They are telling me that they just don’t understand why, with the Conservative Government up to its neck in trouble, the priority of some Labour MPs appears to be to make divisions in the Parliamentary Labour Party front-page news and engineer a coup against the democratically elected Labour Party Leader. They feel that some Labour MPs are letting the Conservative Government off the hook because they are consumed with resentment that Labour Party members elected Jeremy Corbyn as our Leader.
And leaders of 12 trade unions have called this “a manufactured leadership row” and called upon Labour MPs to stop this “indulgence”.
Just this afternoon a Labour member asked me “Why do these MPs who want to remove Jeremy want a Leadership election when the outcome of a Leadership election would be Jeremy being re-elected?”. The truth is, there are some MPs who either want to install a new leader without a leadership election or get a new leader through a Leadership Election in which Jeremy is prevented from taking part.
Outrageous? Anti-democratic? Offensive to ordinary Party members? That’s exactly the point. I’ve seen quite a few Labour activists on social media declaring that if a ‘coup’ takes place, they will leave the Labour Party in disgust. That’s exactly what those plotting to scrub out the Party’s democratic decision last summer want to happen. For some, a much smaller and less active Labour Party is a price worth paying for a return to the status quo that they’re comfortable with – a status quo which lost Labour 5 million votes between 1997 and 2010, saw Labour decimated in Scotland and saw Labour end up as being viewed as part of a political establishment that’s not to be trusted. For some, the plan is to reconfigure the Labour Party’s membership to one at ease with their Blair-inspired politics through the tactic of disrespecting members and the democratic process to such an extent that members resign in droves. Don’t discount a strategy of trying to impose some sort of “caretaker leader” for a year or two until enough members have resigned in disgust to mean that a leadership election can then take place in which a candidate with Blair-inspired politics has a decent chance of winning.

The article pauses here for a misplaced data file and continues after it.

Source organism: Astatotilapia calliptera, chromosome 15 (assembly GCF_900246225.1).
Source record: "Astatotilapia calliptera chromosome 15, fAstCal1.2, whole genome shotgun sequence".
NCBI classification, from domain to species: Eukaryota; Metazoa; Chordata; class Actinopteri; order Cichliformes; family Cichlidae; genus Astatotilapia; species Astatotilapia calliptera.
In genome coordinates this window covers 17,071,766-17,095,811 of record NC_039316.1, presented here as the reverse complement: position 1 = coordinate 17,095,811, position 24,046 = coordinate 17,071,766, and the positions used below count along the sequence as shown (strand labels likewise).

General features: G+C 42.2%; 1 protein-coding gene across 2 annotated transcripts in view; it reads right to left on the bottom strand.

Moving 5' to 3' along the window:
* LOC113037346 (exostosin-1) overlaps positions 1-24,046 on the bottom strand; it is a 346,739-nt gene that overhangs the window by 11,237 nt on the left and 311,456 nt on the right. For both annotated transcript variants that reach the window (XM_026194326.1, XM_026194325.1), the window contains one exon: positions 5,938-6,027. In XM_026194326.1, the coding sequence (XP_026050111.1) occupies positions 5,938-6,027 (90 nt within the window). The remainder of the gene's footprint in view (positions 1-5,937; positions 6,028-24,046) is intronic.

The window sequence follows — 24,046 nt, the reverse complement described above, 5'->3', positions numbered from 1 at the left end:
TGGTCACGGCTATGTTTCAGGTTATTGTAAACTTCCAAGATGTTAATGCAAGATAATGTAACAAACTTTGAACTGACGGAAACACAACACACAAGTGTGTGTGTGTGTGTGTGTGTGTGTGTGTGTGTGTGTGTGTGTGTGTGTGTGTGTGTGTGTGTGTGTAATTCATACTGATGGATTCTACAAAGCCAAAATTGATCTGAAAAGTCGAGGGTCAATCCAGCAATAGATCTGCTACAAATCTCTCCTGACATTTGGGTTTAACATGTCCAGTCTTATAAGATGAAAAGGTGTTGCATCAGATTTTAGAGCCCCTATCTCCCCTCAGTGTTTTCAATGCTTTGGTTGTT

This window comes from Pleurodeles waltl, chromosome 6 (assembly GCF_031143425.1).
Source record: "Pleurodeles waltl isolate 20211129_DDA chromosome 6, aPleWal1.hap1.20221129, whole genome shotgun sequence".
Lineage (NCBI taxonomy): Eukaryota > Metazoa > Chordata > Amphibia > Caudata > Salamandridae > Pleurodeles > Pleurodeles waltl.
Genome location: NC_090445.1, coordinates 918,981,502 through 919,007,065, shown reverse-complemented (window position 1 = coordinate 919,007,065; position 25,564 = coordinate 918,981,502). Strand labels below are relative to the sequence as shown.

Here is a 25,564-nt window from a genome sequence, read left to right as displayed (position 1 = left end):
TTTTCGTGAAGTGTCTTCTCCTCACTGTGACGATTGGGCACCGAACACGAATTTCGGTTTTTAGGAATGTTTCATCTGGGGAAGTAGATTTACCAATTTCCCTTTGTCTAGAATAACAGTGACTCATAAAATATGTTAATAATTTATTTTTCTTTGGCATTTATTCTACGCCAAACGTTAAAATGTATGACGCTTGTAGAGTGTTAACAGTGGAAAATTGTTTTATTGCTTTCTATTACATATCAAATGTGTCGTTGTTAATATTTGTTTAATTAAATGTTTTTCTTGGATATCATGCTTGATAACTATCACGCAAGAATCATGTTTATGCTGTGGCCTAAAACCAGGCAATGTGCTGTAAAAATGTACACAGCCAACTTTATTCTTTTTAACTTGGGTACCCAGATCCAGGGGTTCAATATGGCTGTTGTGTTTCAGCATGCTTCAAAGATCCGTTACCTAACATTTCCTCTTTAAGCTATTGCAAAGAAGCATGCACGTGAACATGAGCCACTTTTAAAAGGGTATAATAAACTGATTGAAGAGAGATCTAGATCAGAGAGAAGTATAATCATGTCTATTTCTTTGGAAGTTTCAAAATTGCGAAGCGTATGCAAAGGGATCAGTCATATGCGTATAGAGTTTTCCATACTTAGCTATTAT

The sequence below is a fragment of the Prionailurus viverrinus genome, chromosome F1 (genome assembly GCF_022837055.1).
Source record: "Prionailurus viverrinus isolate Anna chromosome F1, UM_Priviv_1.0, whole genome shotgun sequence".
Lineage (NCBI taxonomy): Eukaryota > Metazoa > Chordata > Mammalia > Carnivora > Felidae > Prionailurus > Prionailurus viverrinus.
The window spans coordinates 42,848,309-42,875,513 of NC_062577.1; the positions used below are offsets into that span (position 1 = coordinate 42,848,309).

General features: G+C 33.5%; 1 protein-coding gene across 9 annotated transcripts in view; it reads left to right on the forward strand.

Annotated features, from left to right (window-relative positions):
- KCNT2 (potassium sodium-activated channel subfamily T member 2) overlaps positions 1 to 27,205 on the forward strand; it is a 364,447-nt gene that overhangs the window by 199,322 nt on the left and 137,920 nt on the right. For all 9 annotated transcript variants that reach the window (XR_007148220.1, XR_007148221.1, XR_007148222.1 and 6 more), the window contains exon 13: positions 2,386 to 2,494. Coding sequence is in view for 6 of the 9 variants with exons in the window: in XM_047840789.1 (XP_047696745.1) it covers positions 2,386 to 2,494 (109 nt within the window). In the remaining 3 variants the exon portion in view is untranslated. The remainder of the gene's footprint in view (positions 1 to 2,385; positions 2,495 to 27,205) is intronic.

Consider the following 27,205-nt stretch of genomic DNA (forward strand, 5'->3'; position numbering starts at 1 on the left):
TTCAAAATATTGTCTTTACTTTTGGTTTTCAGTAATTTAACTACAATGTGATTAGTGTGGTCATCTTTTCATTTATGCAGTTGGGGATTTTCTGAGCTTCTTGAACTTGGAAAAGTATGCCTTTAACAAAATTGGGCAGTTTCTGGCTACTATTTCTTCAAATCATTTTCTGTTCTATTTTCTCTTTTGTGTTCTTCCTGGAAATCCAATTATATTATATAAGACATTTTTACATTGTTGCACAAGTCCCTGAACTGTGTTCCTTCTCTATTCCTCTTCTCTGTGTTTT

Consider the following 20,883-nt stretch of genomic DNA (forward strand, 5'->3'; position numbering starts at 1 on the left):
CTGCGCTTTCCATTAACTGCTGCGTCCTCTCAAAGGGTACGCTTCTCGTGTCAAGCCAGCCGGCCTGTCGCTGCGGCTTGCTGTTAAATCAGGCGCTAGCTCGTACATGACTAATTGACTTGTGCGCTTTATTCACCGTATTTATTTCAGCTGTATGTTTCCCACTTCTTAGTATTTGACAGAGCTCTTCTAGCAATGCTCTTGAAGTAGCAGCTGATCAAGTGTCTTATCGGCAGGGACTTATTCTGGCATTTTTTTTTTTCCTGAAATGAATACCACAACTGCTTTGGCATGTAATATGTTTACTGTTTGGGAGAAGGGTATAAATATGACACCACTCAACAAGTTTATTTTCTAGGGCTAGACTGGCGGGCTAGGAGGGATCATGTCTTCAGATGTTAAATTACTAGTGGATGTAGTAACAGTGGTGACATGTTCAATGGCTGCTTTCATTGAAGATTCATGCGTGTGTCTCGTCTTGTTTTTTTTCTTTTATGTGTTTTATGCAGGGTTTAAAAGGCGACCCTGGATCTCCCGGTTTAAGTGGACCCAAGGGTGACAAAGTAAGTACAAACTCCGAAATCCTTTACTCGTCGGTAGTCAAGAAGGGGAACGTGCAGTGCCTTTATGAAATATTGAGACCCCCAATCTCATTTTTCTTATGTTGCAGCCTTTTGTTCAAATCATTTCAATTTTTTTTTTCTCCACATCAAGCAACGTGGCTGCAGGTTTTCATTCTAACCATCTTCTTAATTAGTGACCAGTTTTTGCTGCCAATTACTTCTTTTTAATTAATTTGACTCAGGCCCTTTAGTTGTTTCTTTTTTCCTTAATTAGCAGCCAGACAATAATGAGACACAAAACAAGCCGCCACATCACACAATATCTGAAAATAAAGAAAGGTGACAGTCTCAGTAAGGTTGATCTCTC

Not only are these MPs out of touch with Party members. They’re also out of touch with voters. It’s completely removed from reality to believe that the problem for Labour in working-class communities in the North is that Jeremy didn’t give an uncritical ‘hard sell’ of the EU. Even those MPs representing Northern constituencies in Parliament who are not from, and don’t live in, the North, should have realised that.